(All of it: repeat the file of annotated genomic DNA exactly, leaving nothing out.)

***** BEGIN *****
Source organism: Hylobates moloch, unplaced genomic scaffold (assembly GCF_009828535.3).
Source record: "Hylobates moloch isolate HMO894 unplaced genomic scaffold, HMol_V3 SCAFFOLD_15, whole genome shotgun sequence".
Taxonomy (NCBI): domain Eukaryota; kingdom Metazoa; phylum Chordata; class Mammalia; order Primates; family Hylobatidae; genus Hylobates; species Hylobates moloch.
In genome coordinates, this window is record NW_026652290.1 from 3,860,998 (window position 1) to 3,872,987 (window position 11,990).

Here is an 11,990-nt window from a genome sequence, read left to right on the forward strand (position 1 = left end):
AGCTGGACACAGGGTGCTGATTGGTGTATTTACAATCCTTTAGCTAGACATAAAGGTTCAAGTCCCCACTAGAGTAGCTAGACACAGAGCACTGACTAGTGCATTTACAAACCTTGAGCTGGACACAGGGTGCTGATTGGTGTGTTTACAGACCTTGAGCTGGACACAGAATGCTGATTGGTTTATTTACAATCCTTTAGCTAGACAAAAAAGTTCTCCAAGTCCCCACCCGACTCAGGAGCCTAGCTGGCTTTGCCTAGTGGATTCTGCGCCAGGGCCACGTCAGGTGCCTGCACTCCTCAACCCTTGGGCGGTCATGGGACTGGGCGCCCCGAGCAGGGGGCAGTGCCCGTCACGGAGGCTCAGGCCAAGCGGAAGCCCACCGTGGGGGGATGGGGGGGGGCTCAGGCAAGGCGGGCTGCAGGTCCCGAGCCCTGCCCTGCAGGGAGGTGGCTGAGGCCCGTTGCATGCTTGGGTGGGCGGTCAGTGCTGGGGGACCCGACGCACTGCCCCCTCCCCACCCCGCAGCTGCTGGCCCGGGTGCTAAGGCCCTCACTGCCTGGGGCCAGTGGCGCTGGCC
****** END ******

Source organism: Hylobates moloch, unplaced genomic scaffold (assembly GCF_009828535.3).
Source record: "Hylobates moloch isolate HMO894 unplaced genomic scaffold, HMol_V3 SCAFFOLD_15, whole genome shotgun sequence".
Taxonomy (NCBI): domain Eukaryota; kingdom Metazoa; phylum Chordata; class Mammalia; order Primates; family Hylobatidae; genus Hylobates; species Hylobates moloch.
In genome coordinates, this window is record NW_026652290.1 from 3,860,998 (window position 1) to 3,872,987 (window position 11,990).

Here is an 11,990-nt window from a genome sequence, read left to right on the forward strand (position 1 = left end):
AGCTGGACACAGGGTGCTGATTGGTGTATTTACAATCCTTTAGCTAGACATAAAGGTTCAAGTCCCCACTAGAGTAGCTAGACACAGAGCACTGACTAGTGCATTTACAAACCTTGAGCTGGACACAGGGTGCTGATTGGTGTGTTTACAGACCTTGAGCTGGACACAGAATGCTGATTGGTTTATTTACAATCCTTTAGCTAGACAAAAAAGTTCTCCAAGTCCCCACCCGACTCAGGAGCCTAGCTGGCTTTGCCTAGTGGATTCTGCGCCAGGGCCACGTCAGGTGCCTGCACTCCTCAACCCTTGGGCGGTCATGGGACTGGGCGCCCCGAGCAGGGGGCAGTGCCCGTCACGGAGGCTCAGGCCAAGCGGAAGCCCACCGTGGGGGGATGGGGGGGGGCTCAGGCAAGGCGGGCTGCAGGTCCCGAGCCCTGCCCTGCAGGGAGGTGGCTGAGGCCCGTTGCATGCTTGGGTGGGCGGTCAGTGCTGGGGGACCCGACGCACTGCCCCCTCCCCACCCCGCAGCTGCTGGCCCGGGTGCTAAGGCCCTCACTGCCTGGGGCCAGTGGCGCTGGCC